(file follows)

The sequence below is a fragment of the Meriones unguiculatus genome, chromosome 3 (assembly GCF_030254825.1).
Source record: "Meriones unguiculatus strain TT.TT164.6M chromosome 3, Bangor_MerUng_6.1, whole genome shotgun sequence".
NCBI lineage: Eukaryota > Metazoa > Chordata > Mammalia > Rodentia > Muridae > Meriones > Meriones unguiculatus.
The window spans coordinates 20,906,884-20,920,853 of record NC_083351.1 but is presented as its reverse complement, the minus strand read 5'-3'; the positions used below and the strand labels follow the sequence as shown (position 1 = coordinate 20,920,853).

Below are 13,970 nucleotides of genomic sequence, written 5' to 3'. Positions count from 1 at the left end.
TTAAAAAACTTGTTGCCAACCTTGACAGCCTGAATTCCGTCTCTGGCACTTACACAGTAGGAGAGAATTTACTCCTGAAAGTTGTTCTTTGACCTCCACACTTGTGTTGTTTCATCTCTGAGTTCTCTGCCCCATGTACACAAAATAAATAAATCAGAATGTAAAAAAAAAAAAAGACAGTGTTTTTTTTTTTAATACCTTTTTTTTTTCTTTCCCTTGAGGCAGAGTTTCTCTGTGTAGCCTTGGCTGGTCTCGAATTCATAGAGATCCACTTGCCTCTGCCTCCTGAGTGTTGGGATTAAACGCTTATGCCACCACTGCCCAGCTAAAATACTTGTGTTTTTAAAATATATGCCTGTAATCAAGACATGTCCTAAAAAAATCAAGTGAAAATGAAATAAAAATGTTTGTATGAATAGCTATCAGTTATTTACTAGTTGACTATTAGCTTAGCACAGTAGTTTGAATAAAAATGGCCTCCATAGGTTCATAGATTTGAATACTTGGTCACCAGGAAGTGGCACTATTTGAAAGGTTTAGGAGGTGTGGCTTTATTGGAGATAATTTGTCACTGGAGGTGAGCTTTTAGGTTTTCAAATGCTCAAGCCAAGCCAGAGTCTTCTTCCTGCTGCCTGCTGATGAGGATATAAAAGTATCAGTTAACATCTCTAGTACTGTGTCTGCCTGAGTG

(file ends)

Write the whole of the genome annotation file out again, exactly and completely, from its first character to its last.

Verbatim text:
The sequence below is a fragment of the Meriones unguiculatus genome, chromosome 3 (assembly GCF_030254825.1).
Source record: "Meriones unguiculatus strain TT.TT164.6M chromosome 3, Bangor_MerUng_6.1, whole genome shotgun sequence".
NCBI lineage: Eukaryota > Metazoa > Chordata > Mammalia > Rodentia > Muridae > Meriones > Meriones unguiculatus.
The window spans coordinates 20,906,884-20,920,853 of record NC_083351.1 but is presented as its reverse complement, the minus strand read 5'-3'; the positions used below and the strand labels follow the sequence as shown (position 1 = coordinate 20,920,853).

Below are 13,970 nucleotides of genomic sequence, written 5' to 3'. Positions count from 1 at the left end.
TTAAAAAACTTGTTGCCAACCTTGACAGCCTGAATTCCGTCTCTGGCACTTACACAGTAGGAGAGAATTTACTCCTGAAAGTTGTTCTTTGACCTCCACACTTGTGTTGTTTCATCTCTGAGTTCTCTGCCCCATGTACACAAAATAAATAAATCAGAATGTAAAAAAAAAAAAAGACAGTGTTTTTTTTTTTAATACCTTTTTTTTTTCTTTCCCTTGAGGCAGAGTTTCTCTGTGTAGCCTTGGCTGGTCTCGAATTCATAGAGATCCACTTGCCTCTGCCTCCTGAGTGTTGGGATTAAACGCTTATGCCACCACTGCCCAGCTAAAATACTTGTGTTTTTAAAATATATGCCTGTAATCAAGACATGTCCTAAAAAAATCAAGTGAAAATGAAATAAAAATGTTTGTATGAATAGCTATCAGTTATTTACTAGTTGACTATTAGCTTAGCACAGTAGTTTGAATAAAAATGGCCTCCATAGGTTCATAGATTTGAATACTTGGTCACCAGGAAGTGGCACTATTTGAAAGGTTTAGGAGGTGTGGCTTTATTGGAGATAATTTGTCACTGGAGGTGAGCTTTTAGGTTTTCAAATGCTCAAGCCAAGCCAGAGTCTTCTTCCTGCTGCCTGCTGATGAGGATATAAAAGTATCAGTTAACATCTCTAGTACTGTGTCTGCCTGAGTG